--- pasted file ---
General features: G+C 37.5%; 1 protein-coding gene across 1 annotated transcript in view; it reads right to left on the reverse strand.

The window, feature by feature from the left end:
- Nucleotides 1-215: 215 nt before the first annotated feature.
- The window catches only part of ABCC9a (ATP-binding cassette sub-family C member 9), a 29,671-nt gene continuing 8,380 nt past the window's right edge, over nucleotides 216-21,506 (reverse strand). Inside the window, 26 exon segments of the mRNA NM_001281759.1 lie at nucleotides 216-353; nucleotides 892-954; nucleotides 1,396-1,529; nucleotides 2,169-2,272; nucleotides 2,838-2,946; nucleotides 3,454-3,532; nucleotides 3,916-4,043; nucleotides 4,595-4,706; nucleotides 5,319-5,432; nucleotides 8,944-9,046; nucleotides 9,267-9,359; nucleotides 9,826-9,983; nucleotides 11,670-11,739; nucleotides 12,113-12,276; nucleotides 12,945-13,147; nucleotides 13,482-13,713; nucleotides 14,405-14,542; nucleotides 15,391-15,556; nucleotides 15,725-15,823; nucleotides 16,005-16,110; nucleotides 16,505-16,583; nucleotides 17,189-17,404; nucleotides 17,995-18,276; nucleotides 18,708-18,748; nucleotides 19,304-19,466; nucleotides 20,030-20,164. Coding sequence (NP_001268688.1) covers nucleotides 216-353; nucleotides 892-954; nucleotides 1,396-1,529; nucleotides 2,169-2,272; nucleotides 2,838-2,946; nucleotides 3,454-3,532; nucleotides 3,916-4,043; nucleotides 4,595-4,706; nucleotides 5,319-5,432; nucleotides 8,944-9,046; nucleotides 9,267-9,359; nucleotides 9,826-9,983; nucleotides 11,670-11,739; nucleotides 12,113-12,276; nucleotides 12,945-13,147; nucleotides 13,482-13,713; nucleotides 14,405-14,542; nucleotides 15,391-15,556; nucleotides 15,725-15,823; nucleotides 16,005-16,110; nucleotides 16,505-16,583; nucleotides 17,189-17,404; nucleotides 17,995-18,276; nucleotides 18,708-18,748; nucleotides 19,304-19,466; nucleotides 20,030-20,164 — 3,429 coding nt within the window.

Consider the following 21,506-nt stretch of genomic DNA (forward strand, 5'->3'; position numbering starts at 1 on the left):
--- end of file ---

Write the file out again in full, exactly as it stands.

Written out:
General features: G+C 37.5%; 1 protein-coding gene across 1 annotated transcript in view; it reads right to left on the reverse strand.

The window, feature by feature from the left end:
- Nucleotides 1-215: 215 nt before the first annotated feature.
- The window catches only part of ABCC9a (ATP-binding cassette sub-family C member 9), a 29,671-nt gene continuing 8,380 nt past the window's right edge, over nucleotides 216-21,506 (reverse strand). Inside the window, 26 exon segments of the mRNA NM_001281759.1 lie at nucleotides 216-353; nucleotides 892-954; nucleotides 1,396-1,529; nucleotides 2,169-2,272; nucleotides 2,838-2,946; nucleotides 3,454-3,532; nucleotides 3,916-4,043; nucleotides 4,595-4,706; nucleotides 5,319-5,432; nucleotides 8,944-9,046; nucleotides 9,267-9,359; nucleotides 9,826-9,983; nucleotides 11,670-11,739; nucleotides 12,113-12,276; nucleotides 12,945-13,147; nucleotides 13,482-13,713; nucleotides 14,405-14,542; nucleotides 15,391-15,556; nucleotides 15,725-15,823; nucleotides 16,005-16,110; nucleotides 16,505-16,583; nucleotides 17,189-17,404; nucleotides 17,995-18,276; nucleotides 18,708-18,748; nucleotides 19,304-19,466; nucleotides 20,030-20,164. Coding sequence (NP_001268688.1) covers nucleotides 216-353; nucleotides 892-954; nucleotides 1,396-1,529; nucleotides 2,169-2,272; nucleotides 2,838-2,946; nucleotides 3,454-3,532; nucleotides 3,916-4,043; nucleotides 4,595-4,706; nucleotides 5,319-5,432; nucleotides 8,944-9,046; nucleotides 9,267-9,359; nucleotides 9,826-9,983; nucleotides 11,670-11,739; nucleotides 12,113-12,276; nucleotides 12,945-13,147; nucleotides 13,482-13,713; nucleotides 14,405-14,542; nucleotides 15,391-15,556; nucleotides 15,725-15,823; nucleotides 16,005-16,110; nucleotides 16,505-16,583; nucleotides 17,189-17,404; nucleotides 17,995-18,276; nucleotides 18,708-18,748; nucleotides 19,304-19,466; nucleotides 20,030-20,164 — 3,429 coding nt within the window.

Consider the following 21,506-nt stretch of genomic DNA (forward strand, 5'->3'; position numbering starts at 1 on the left):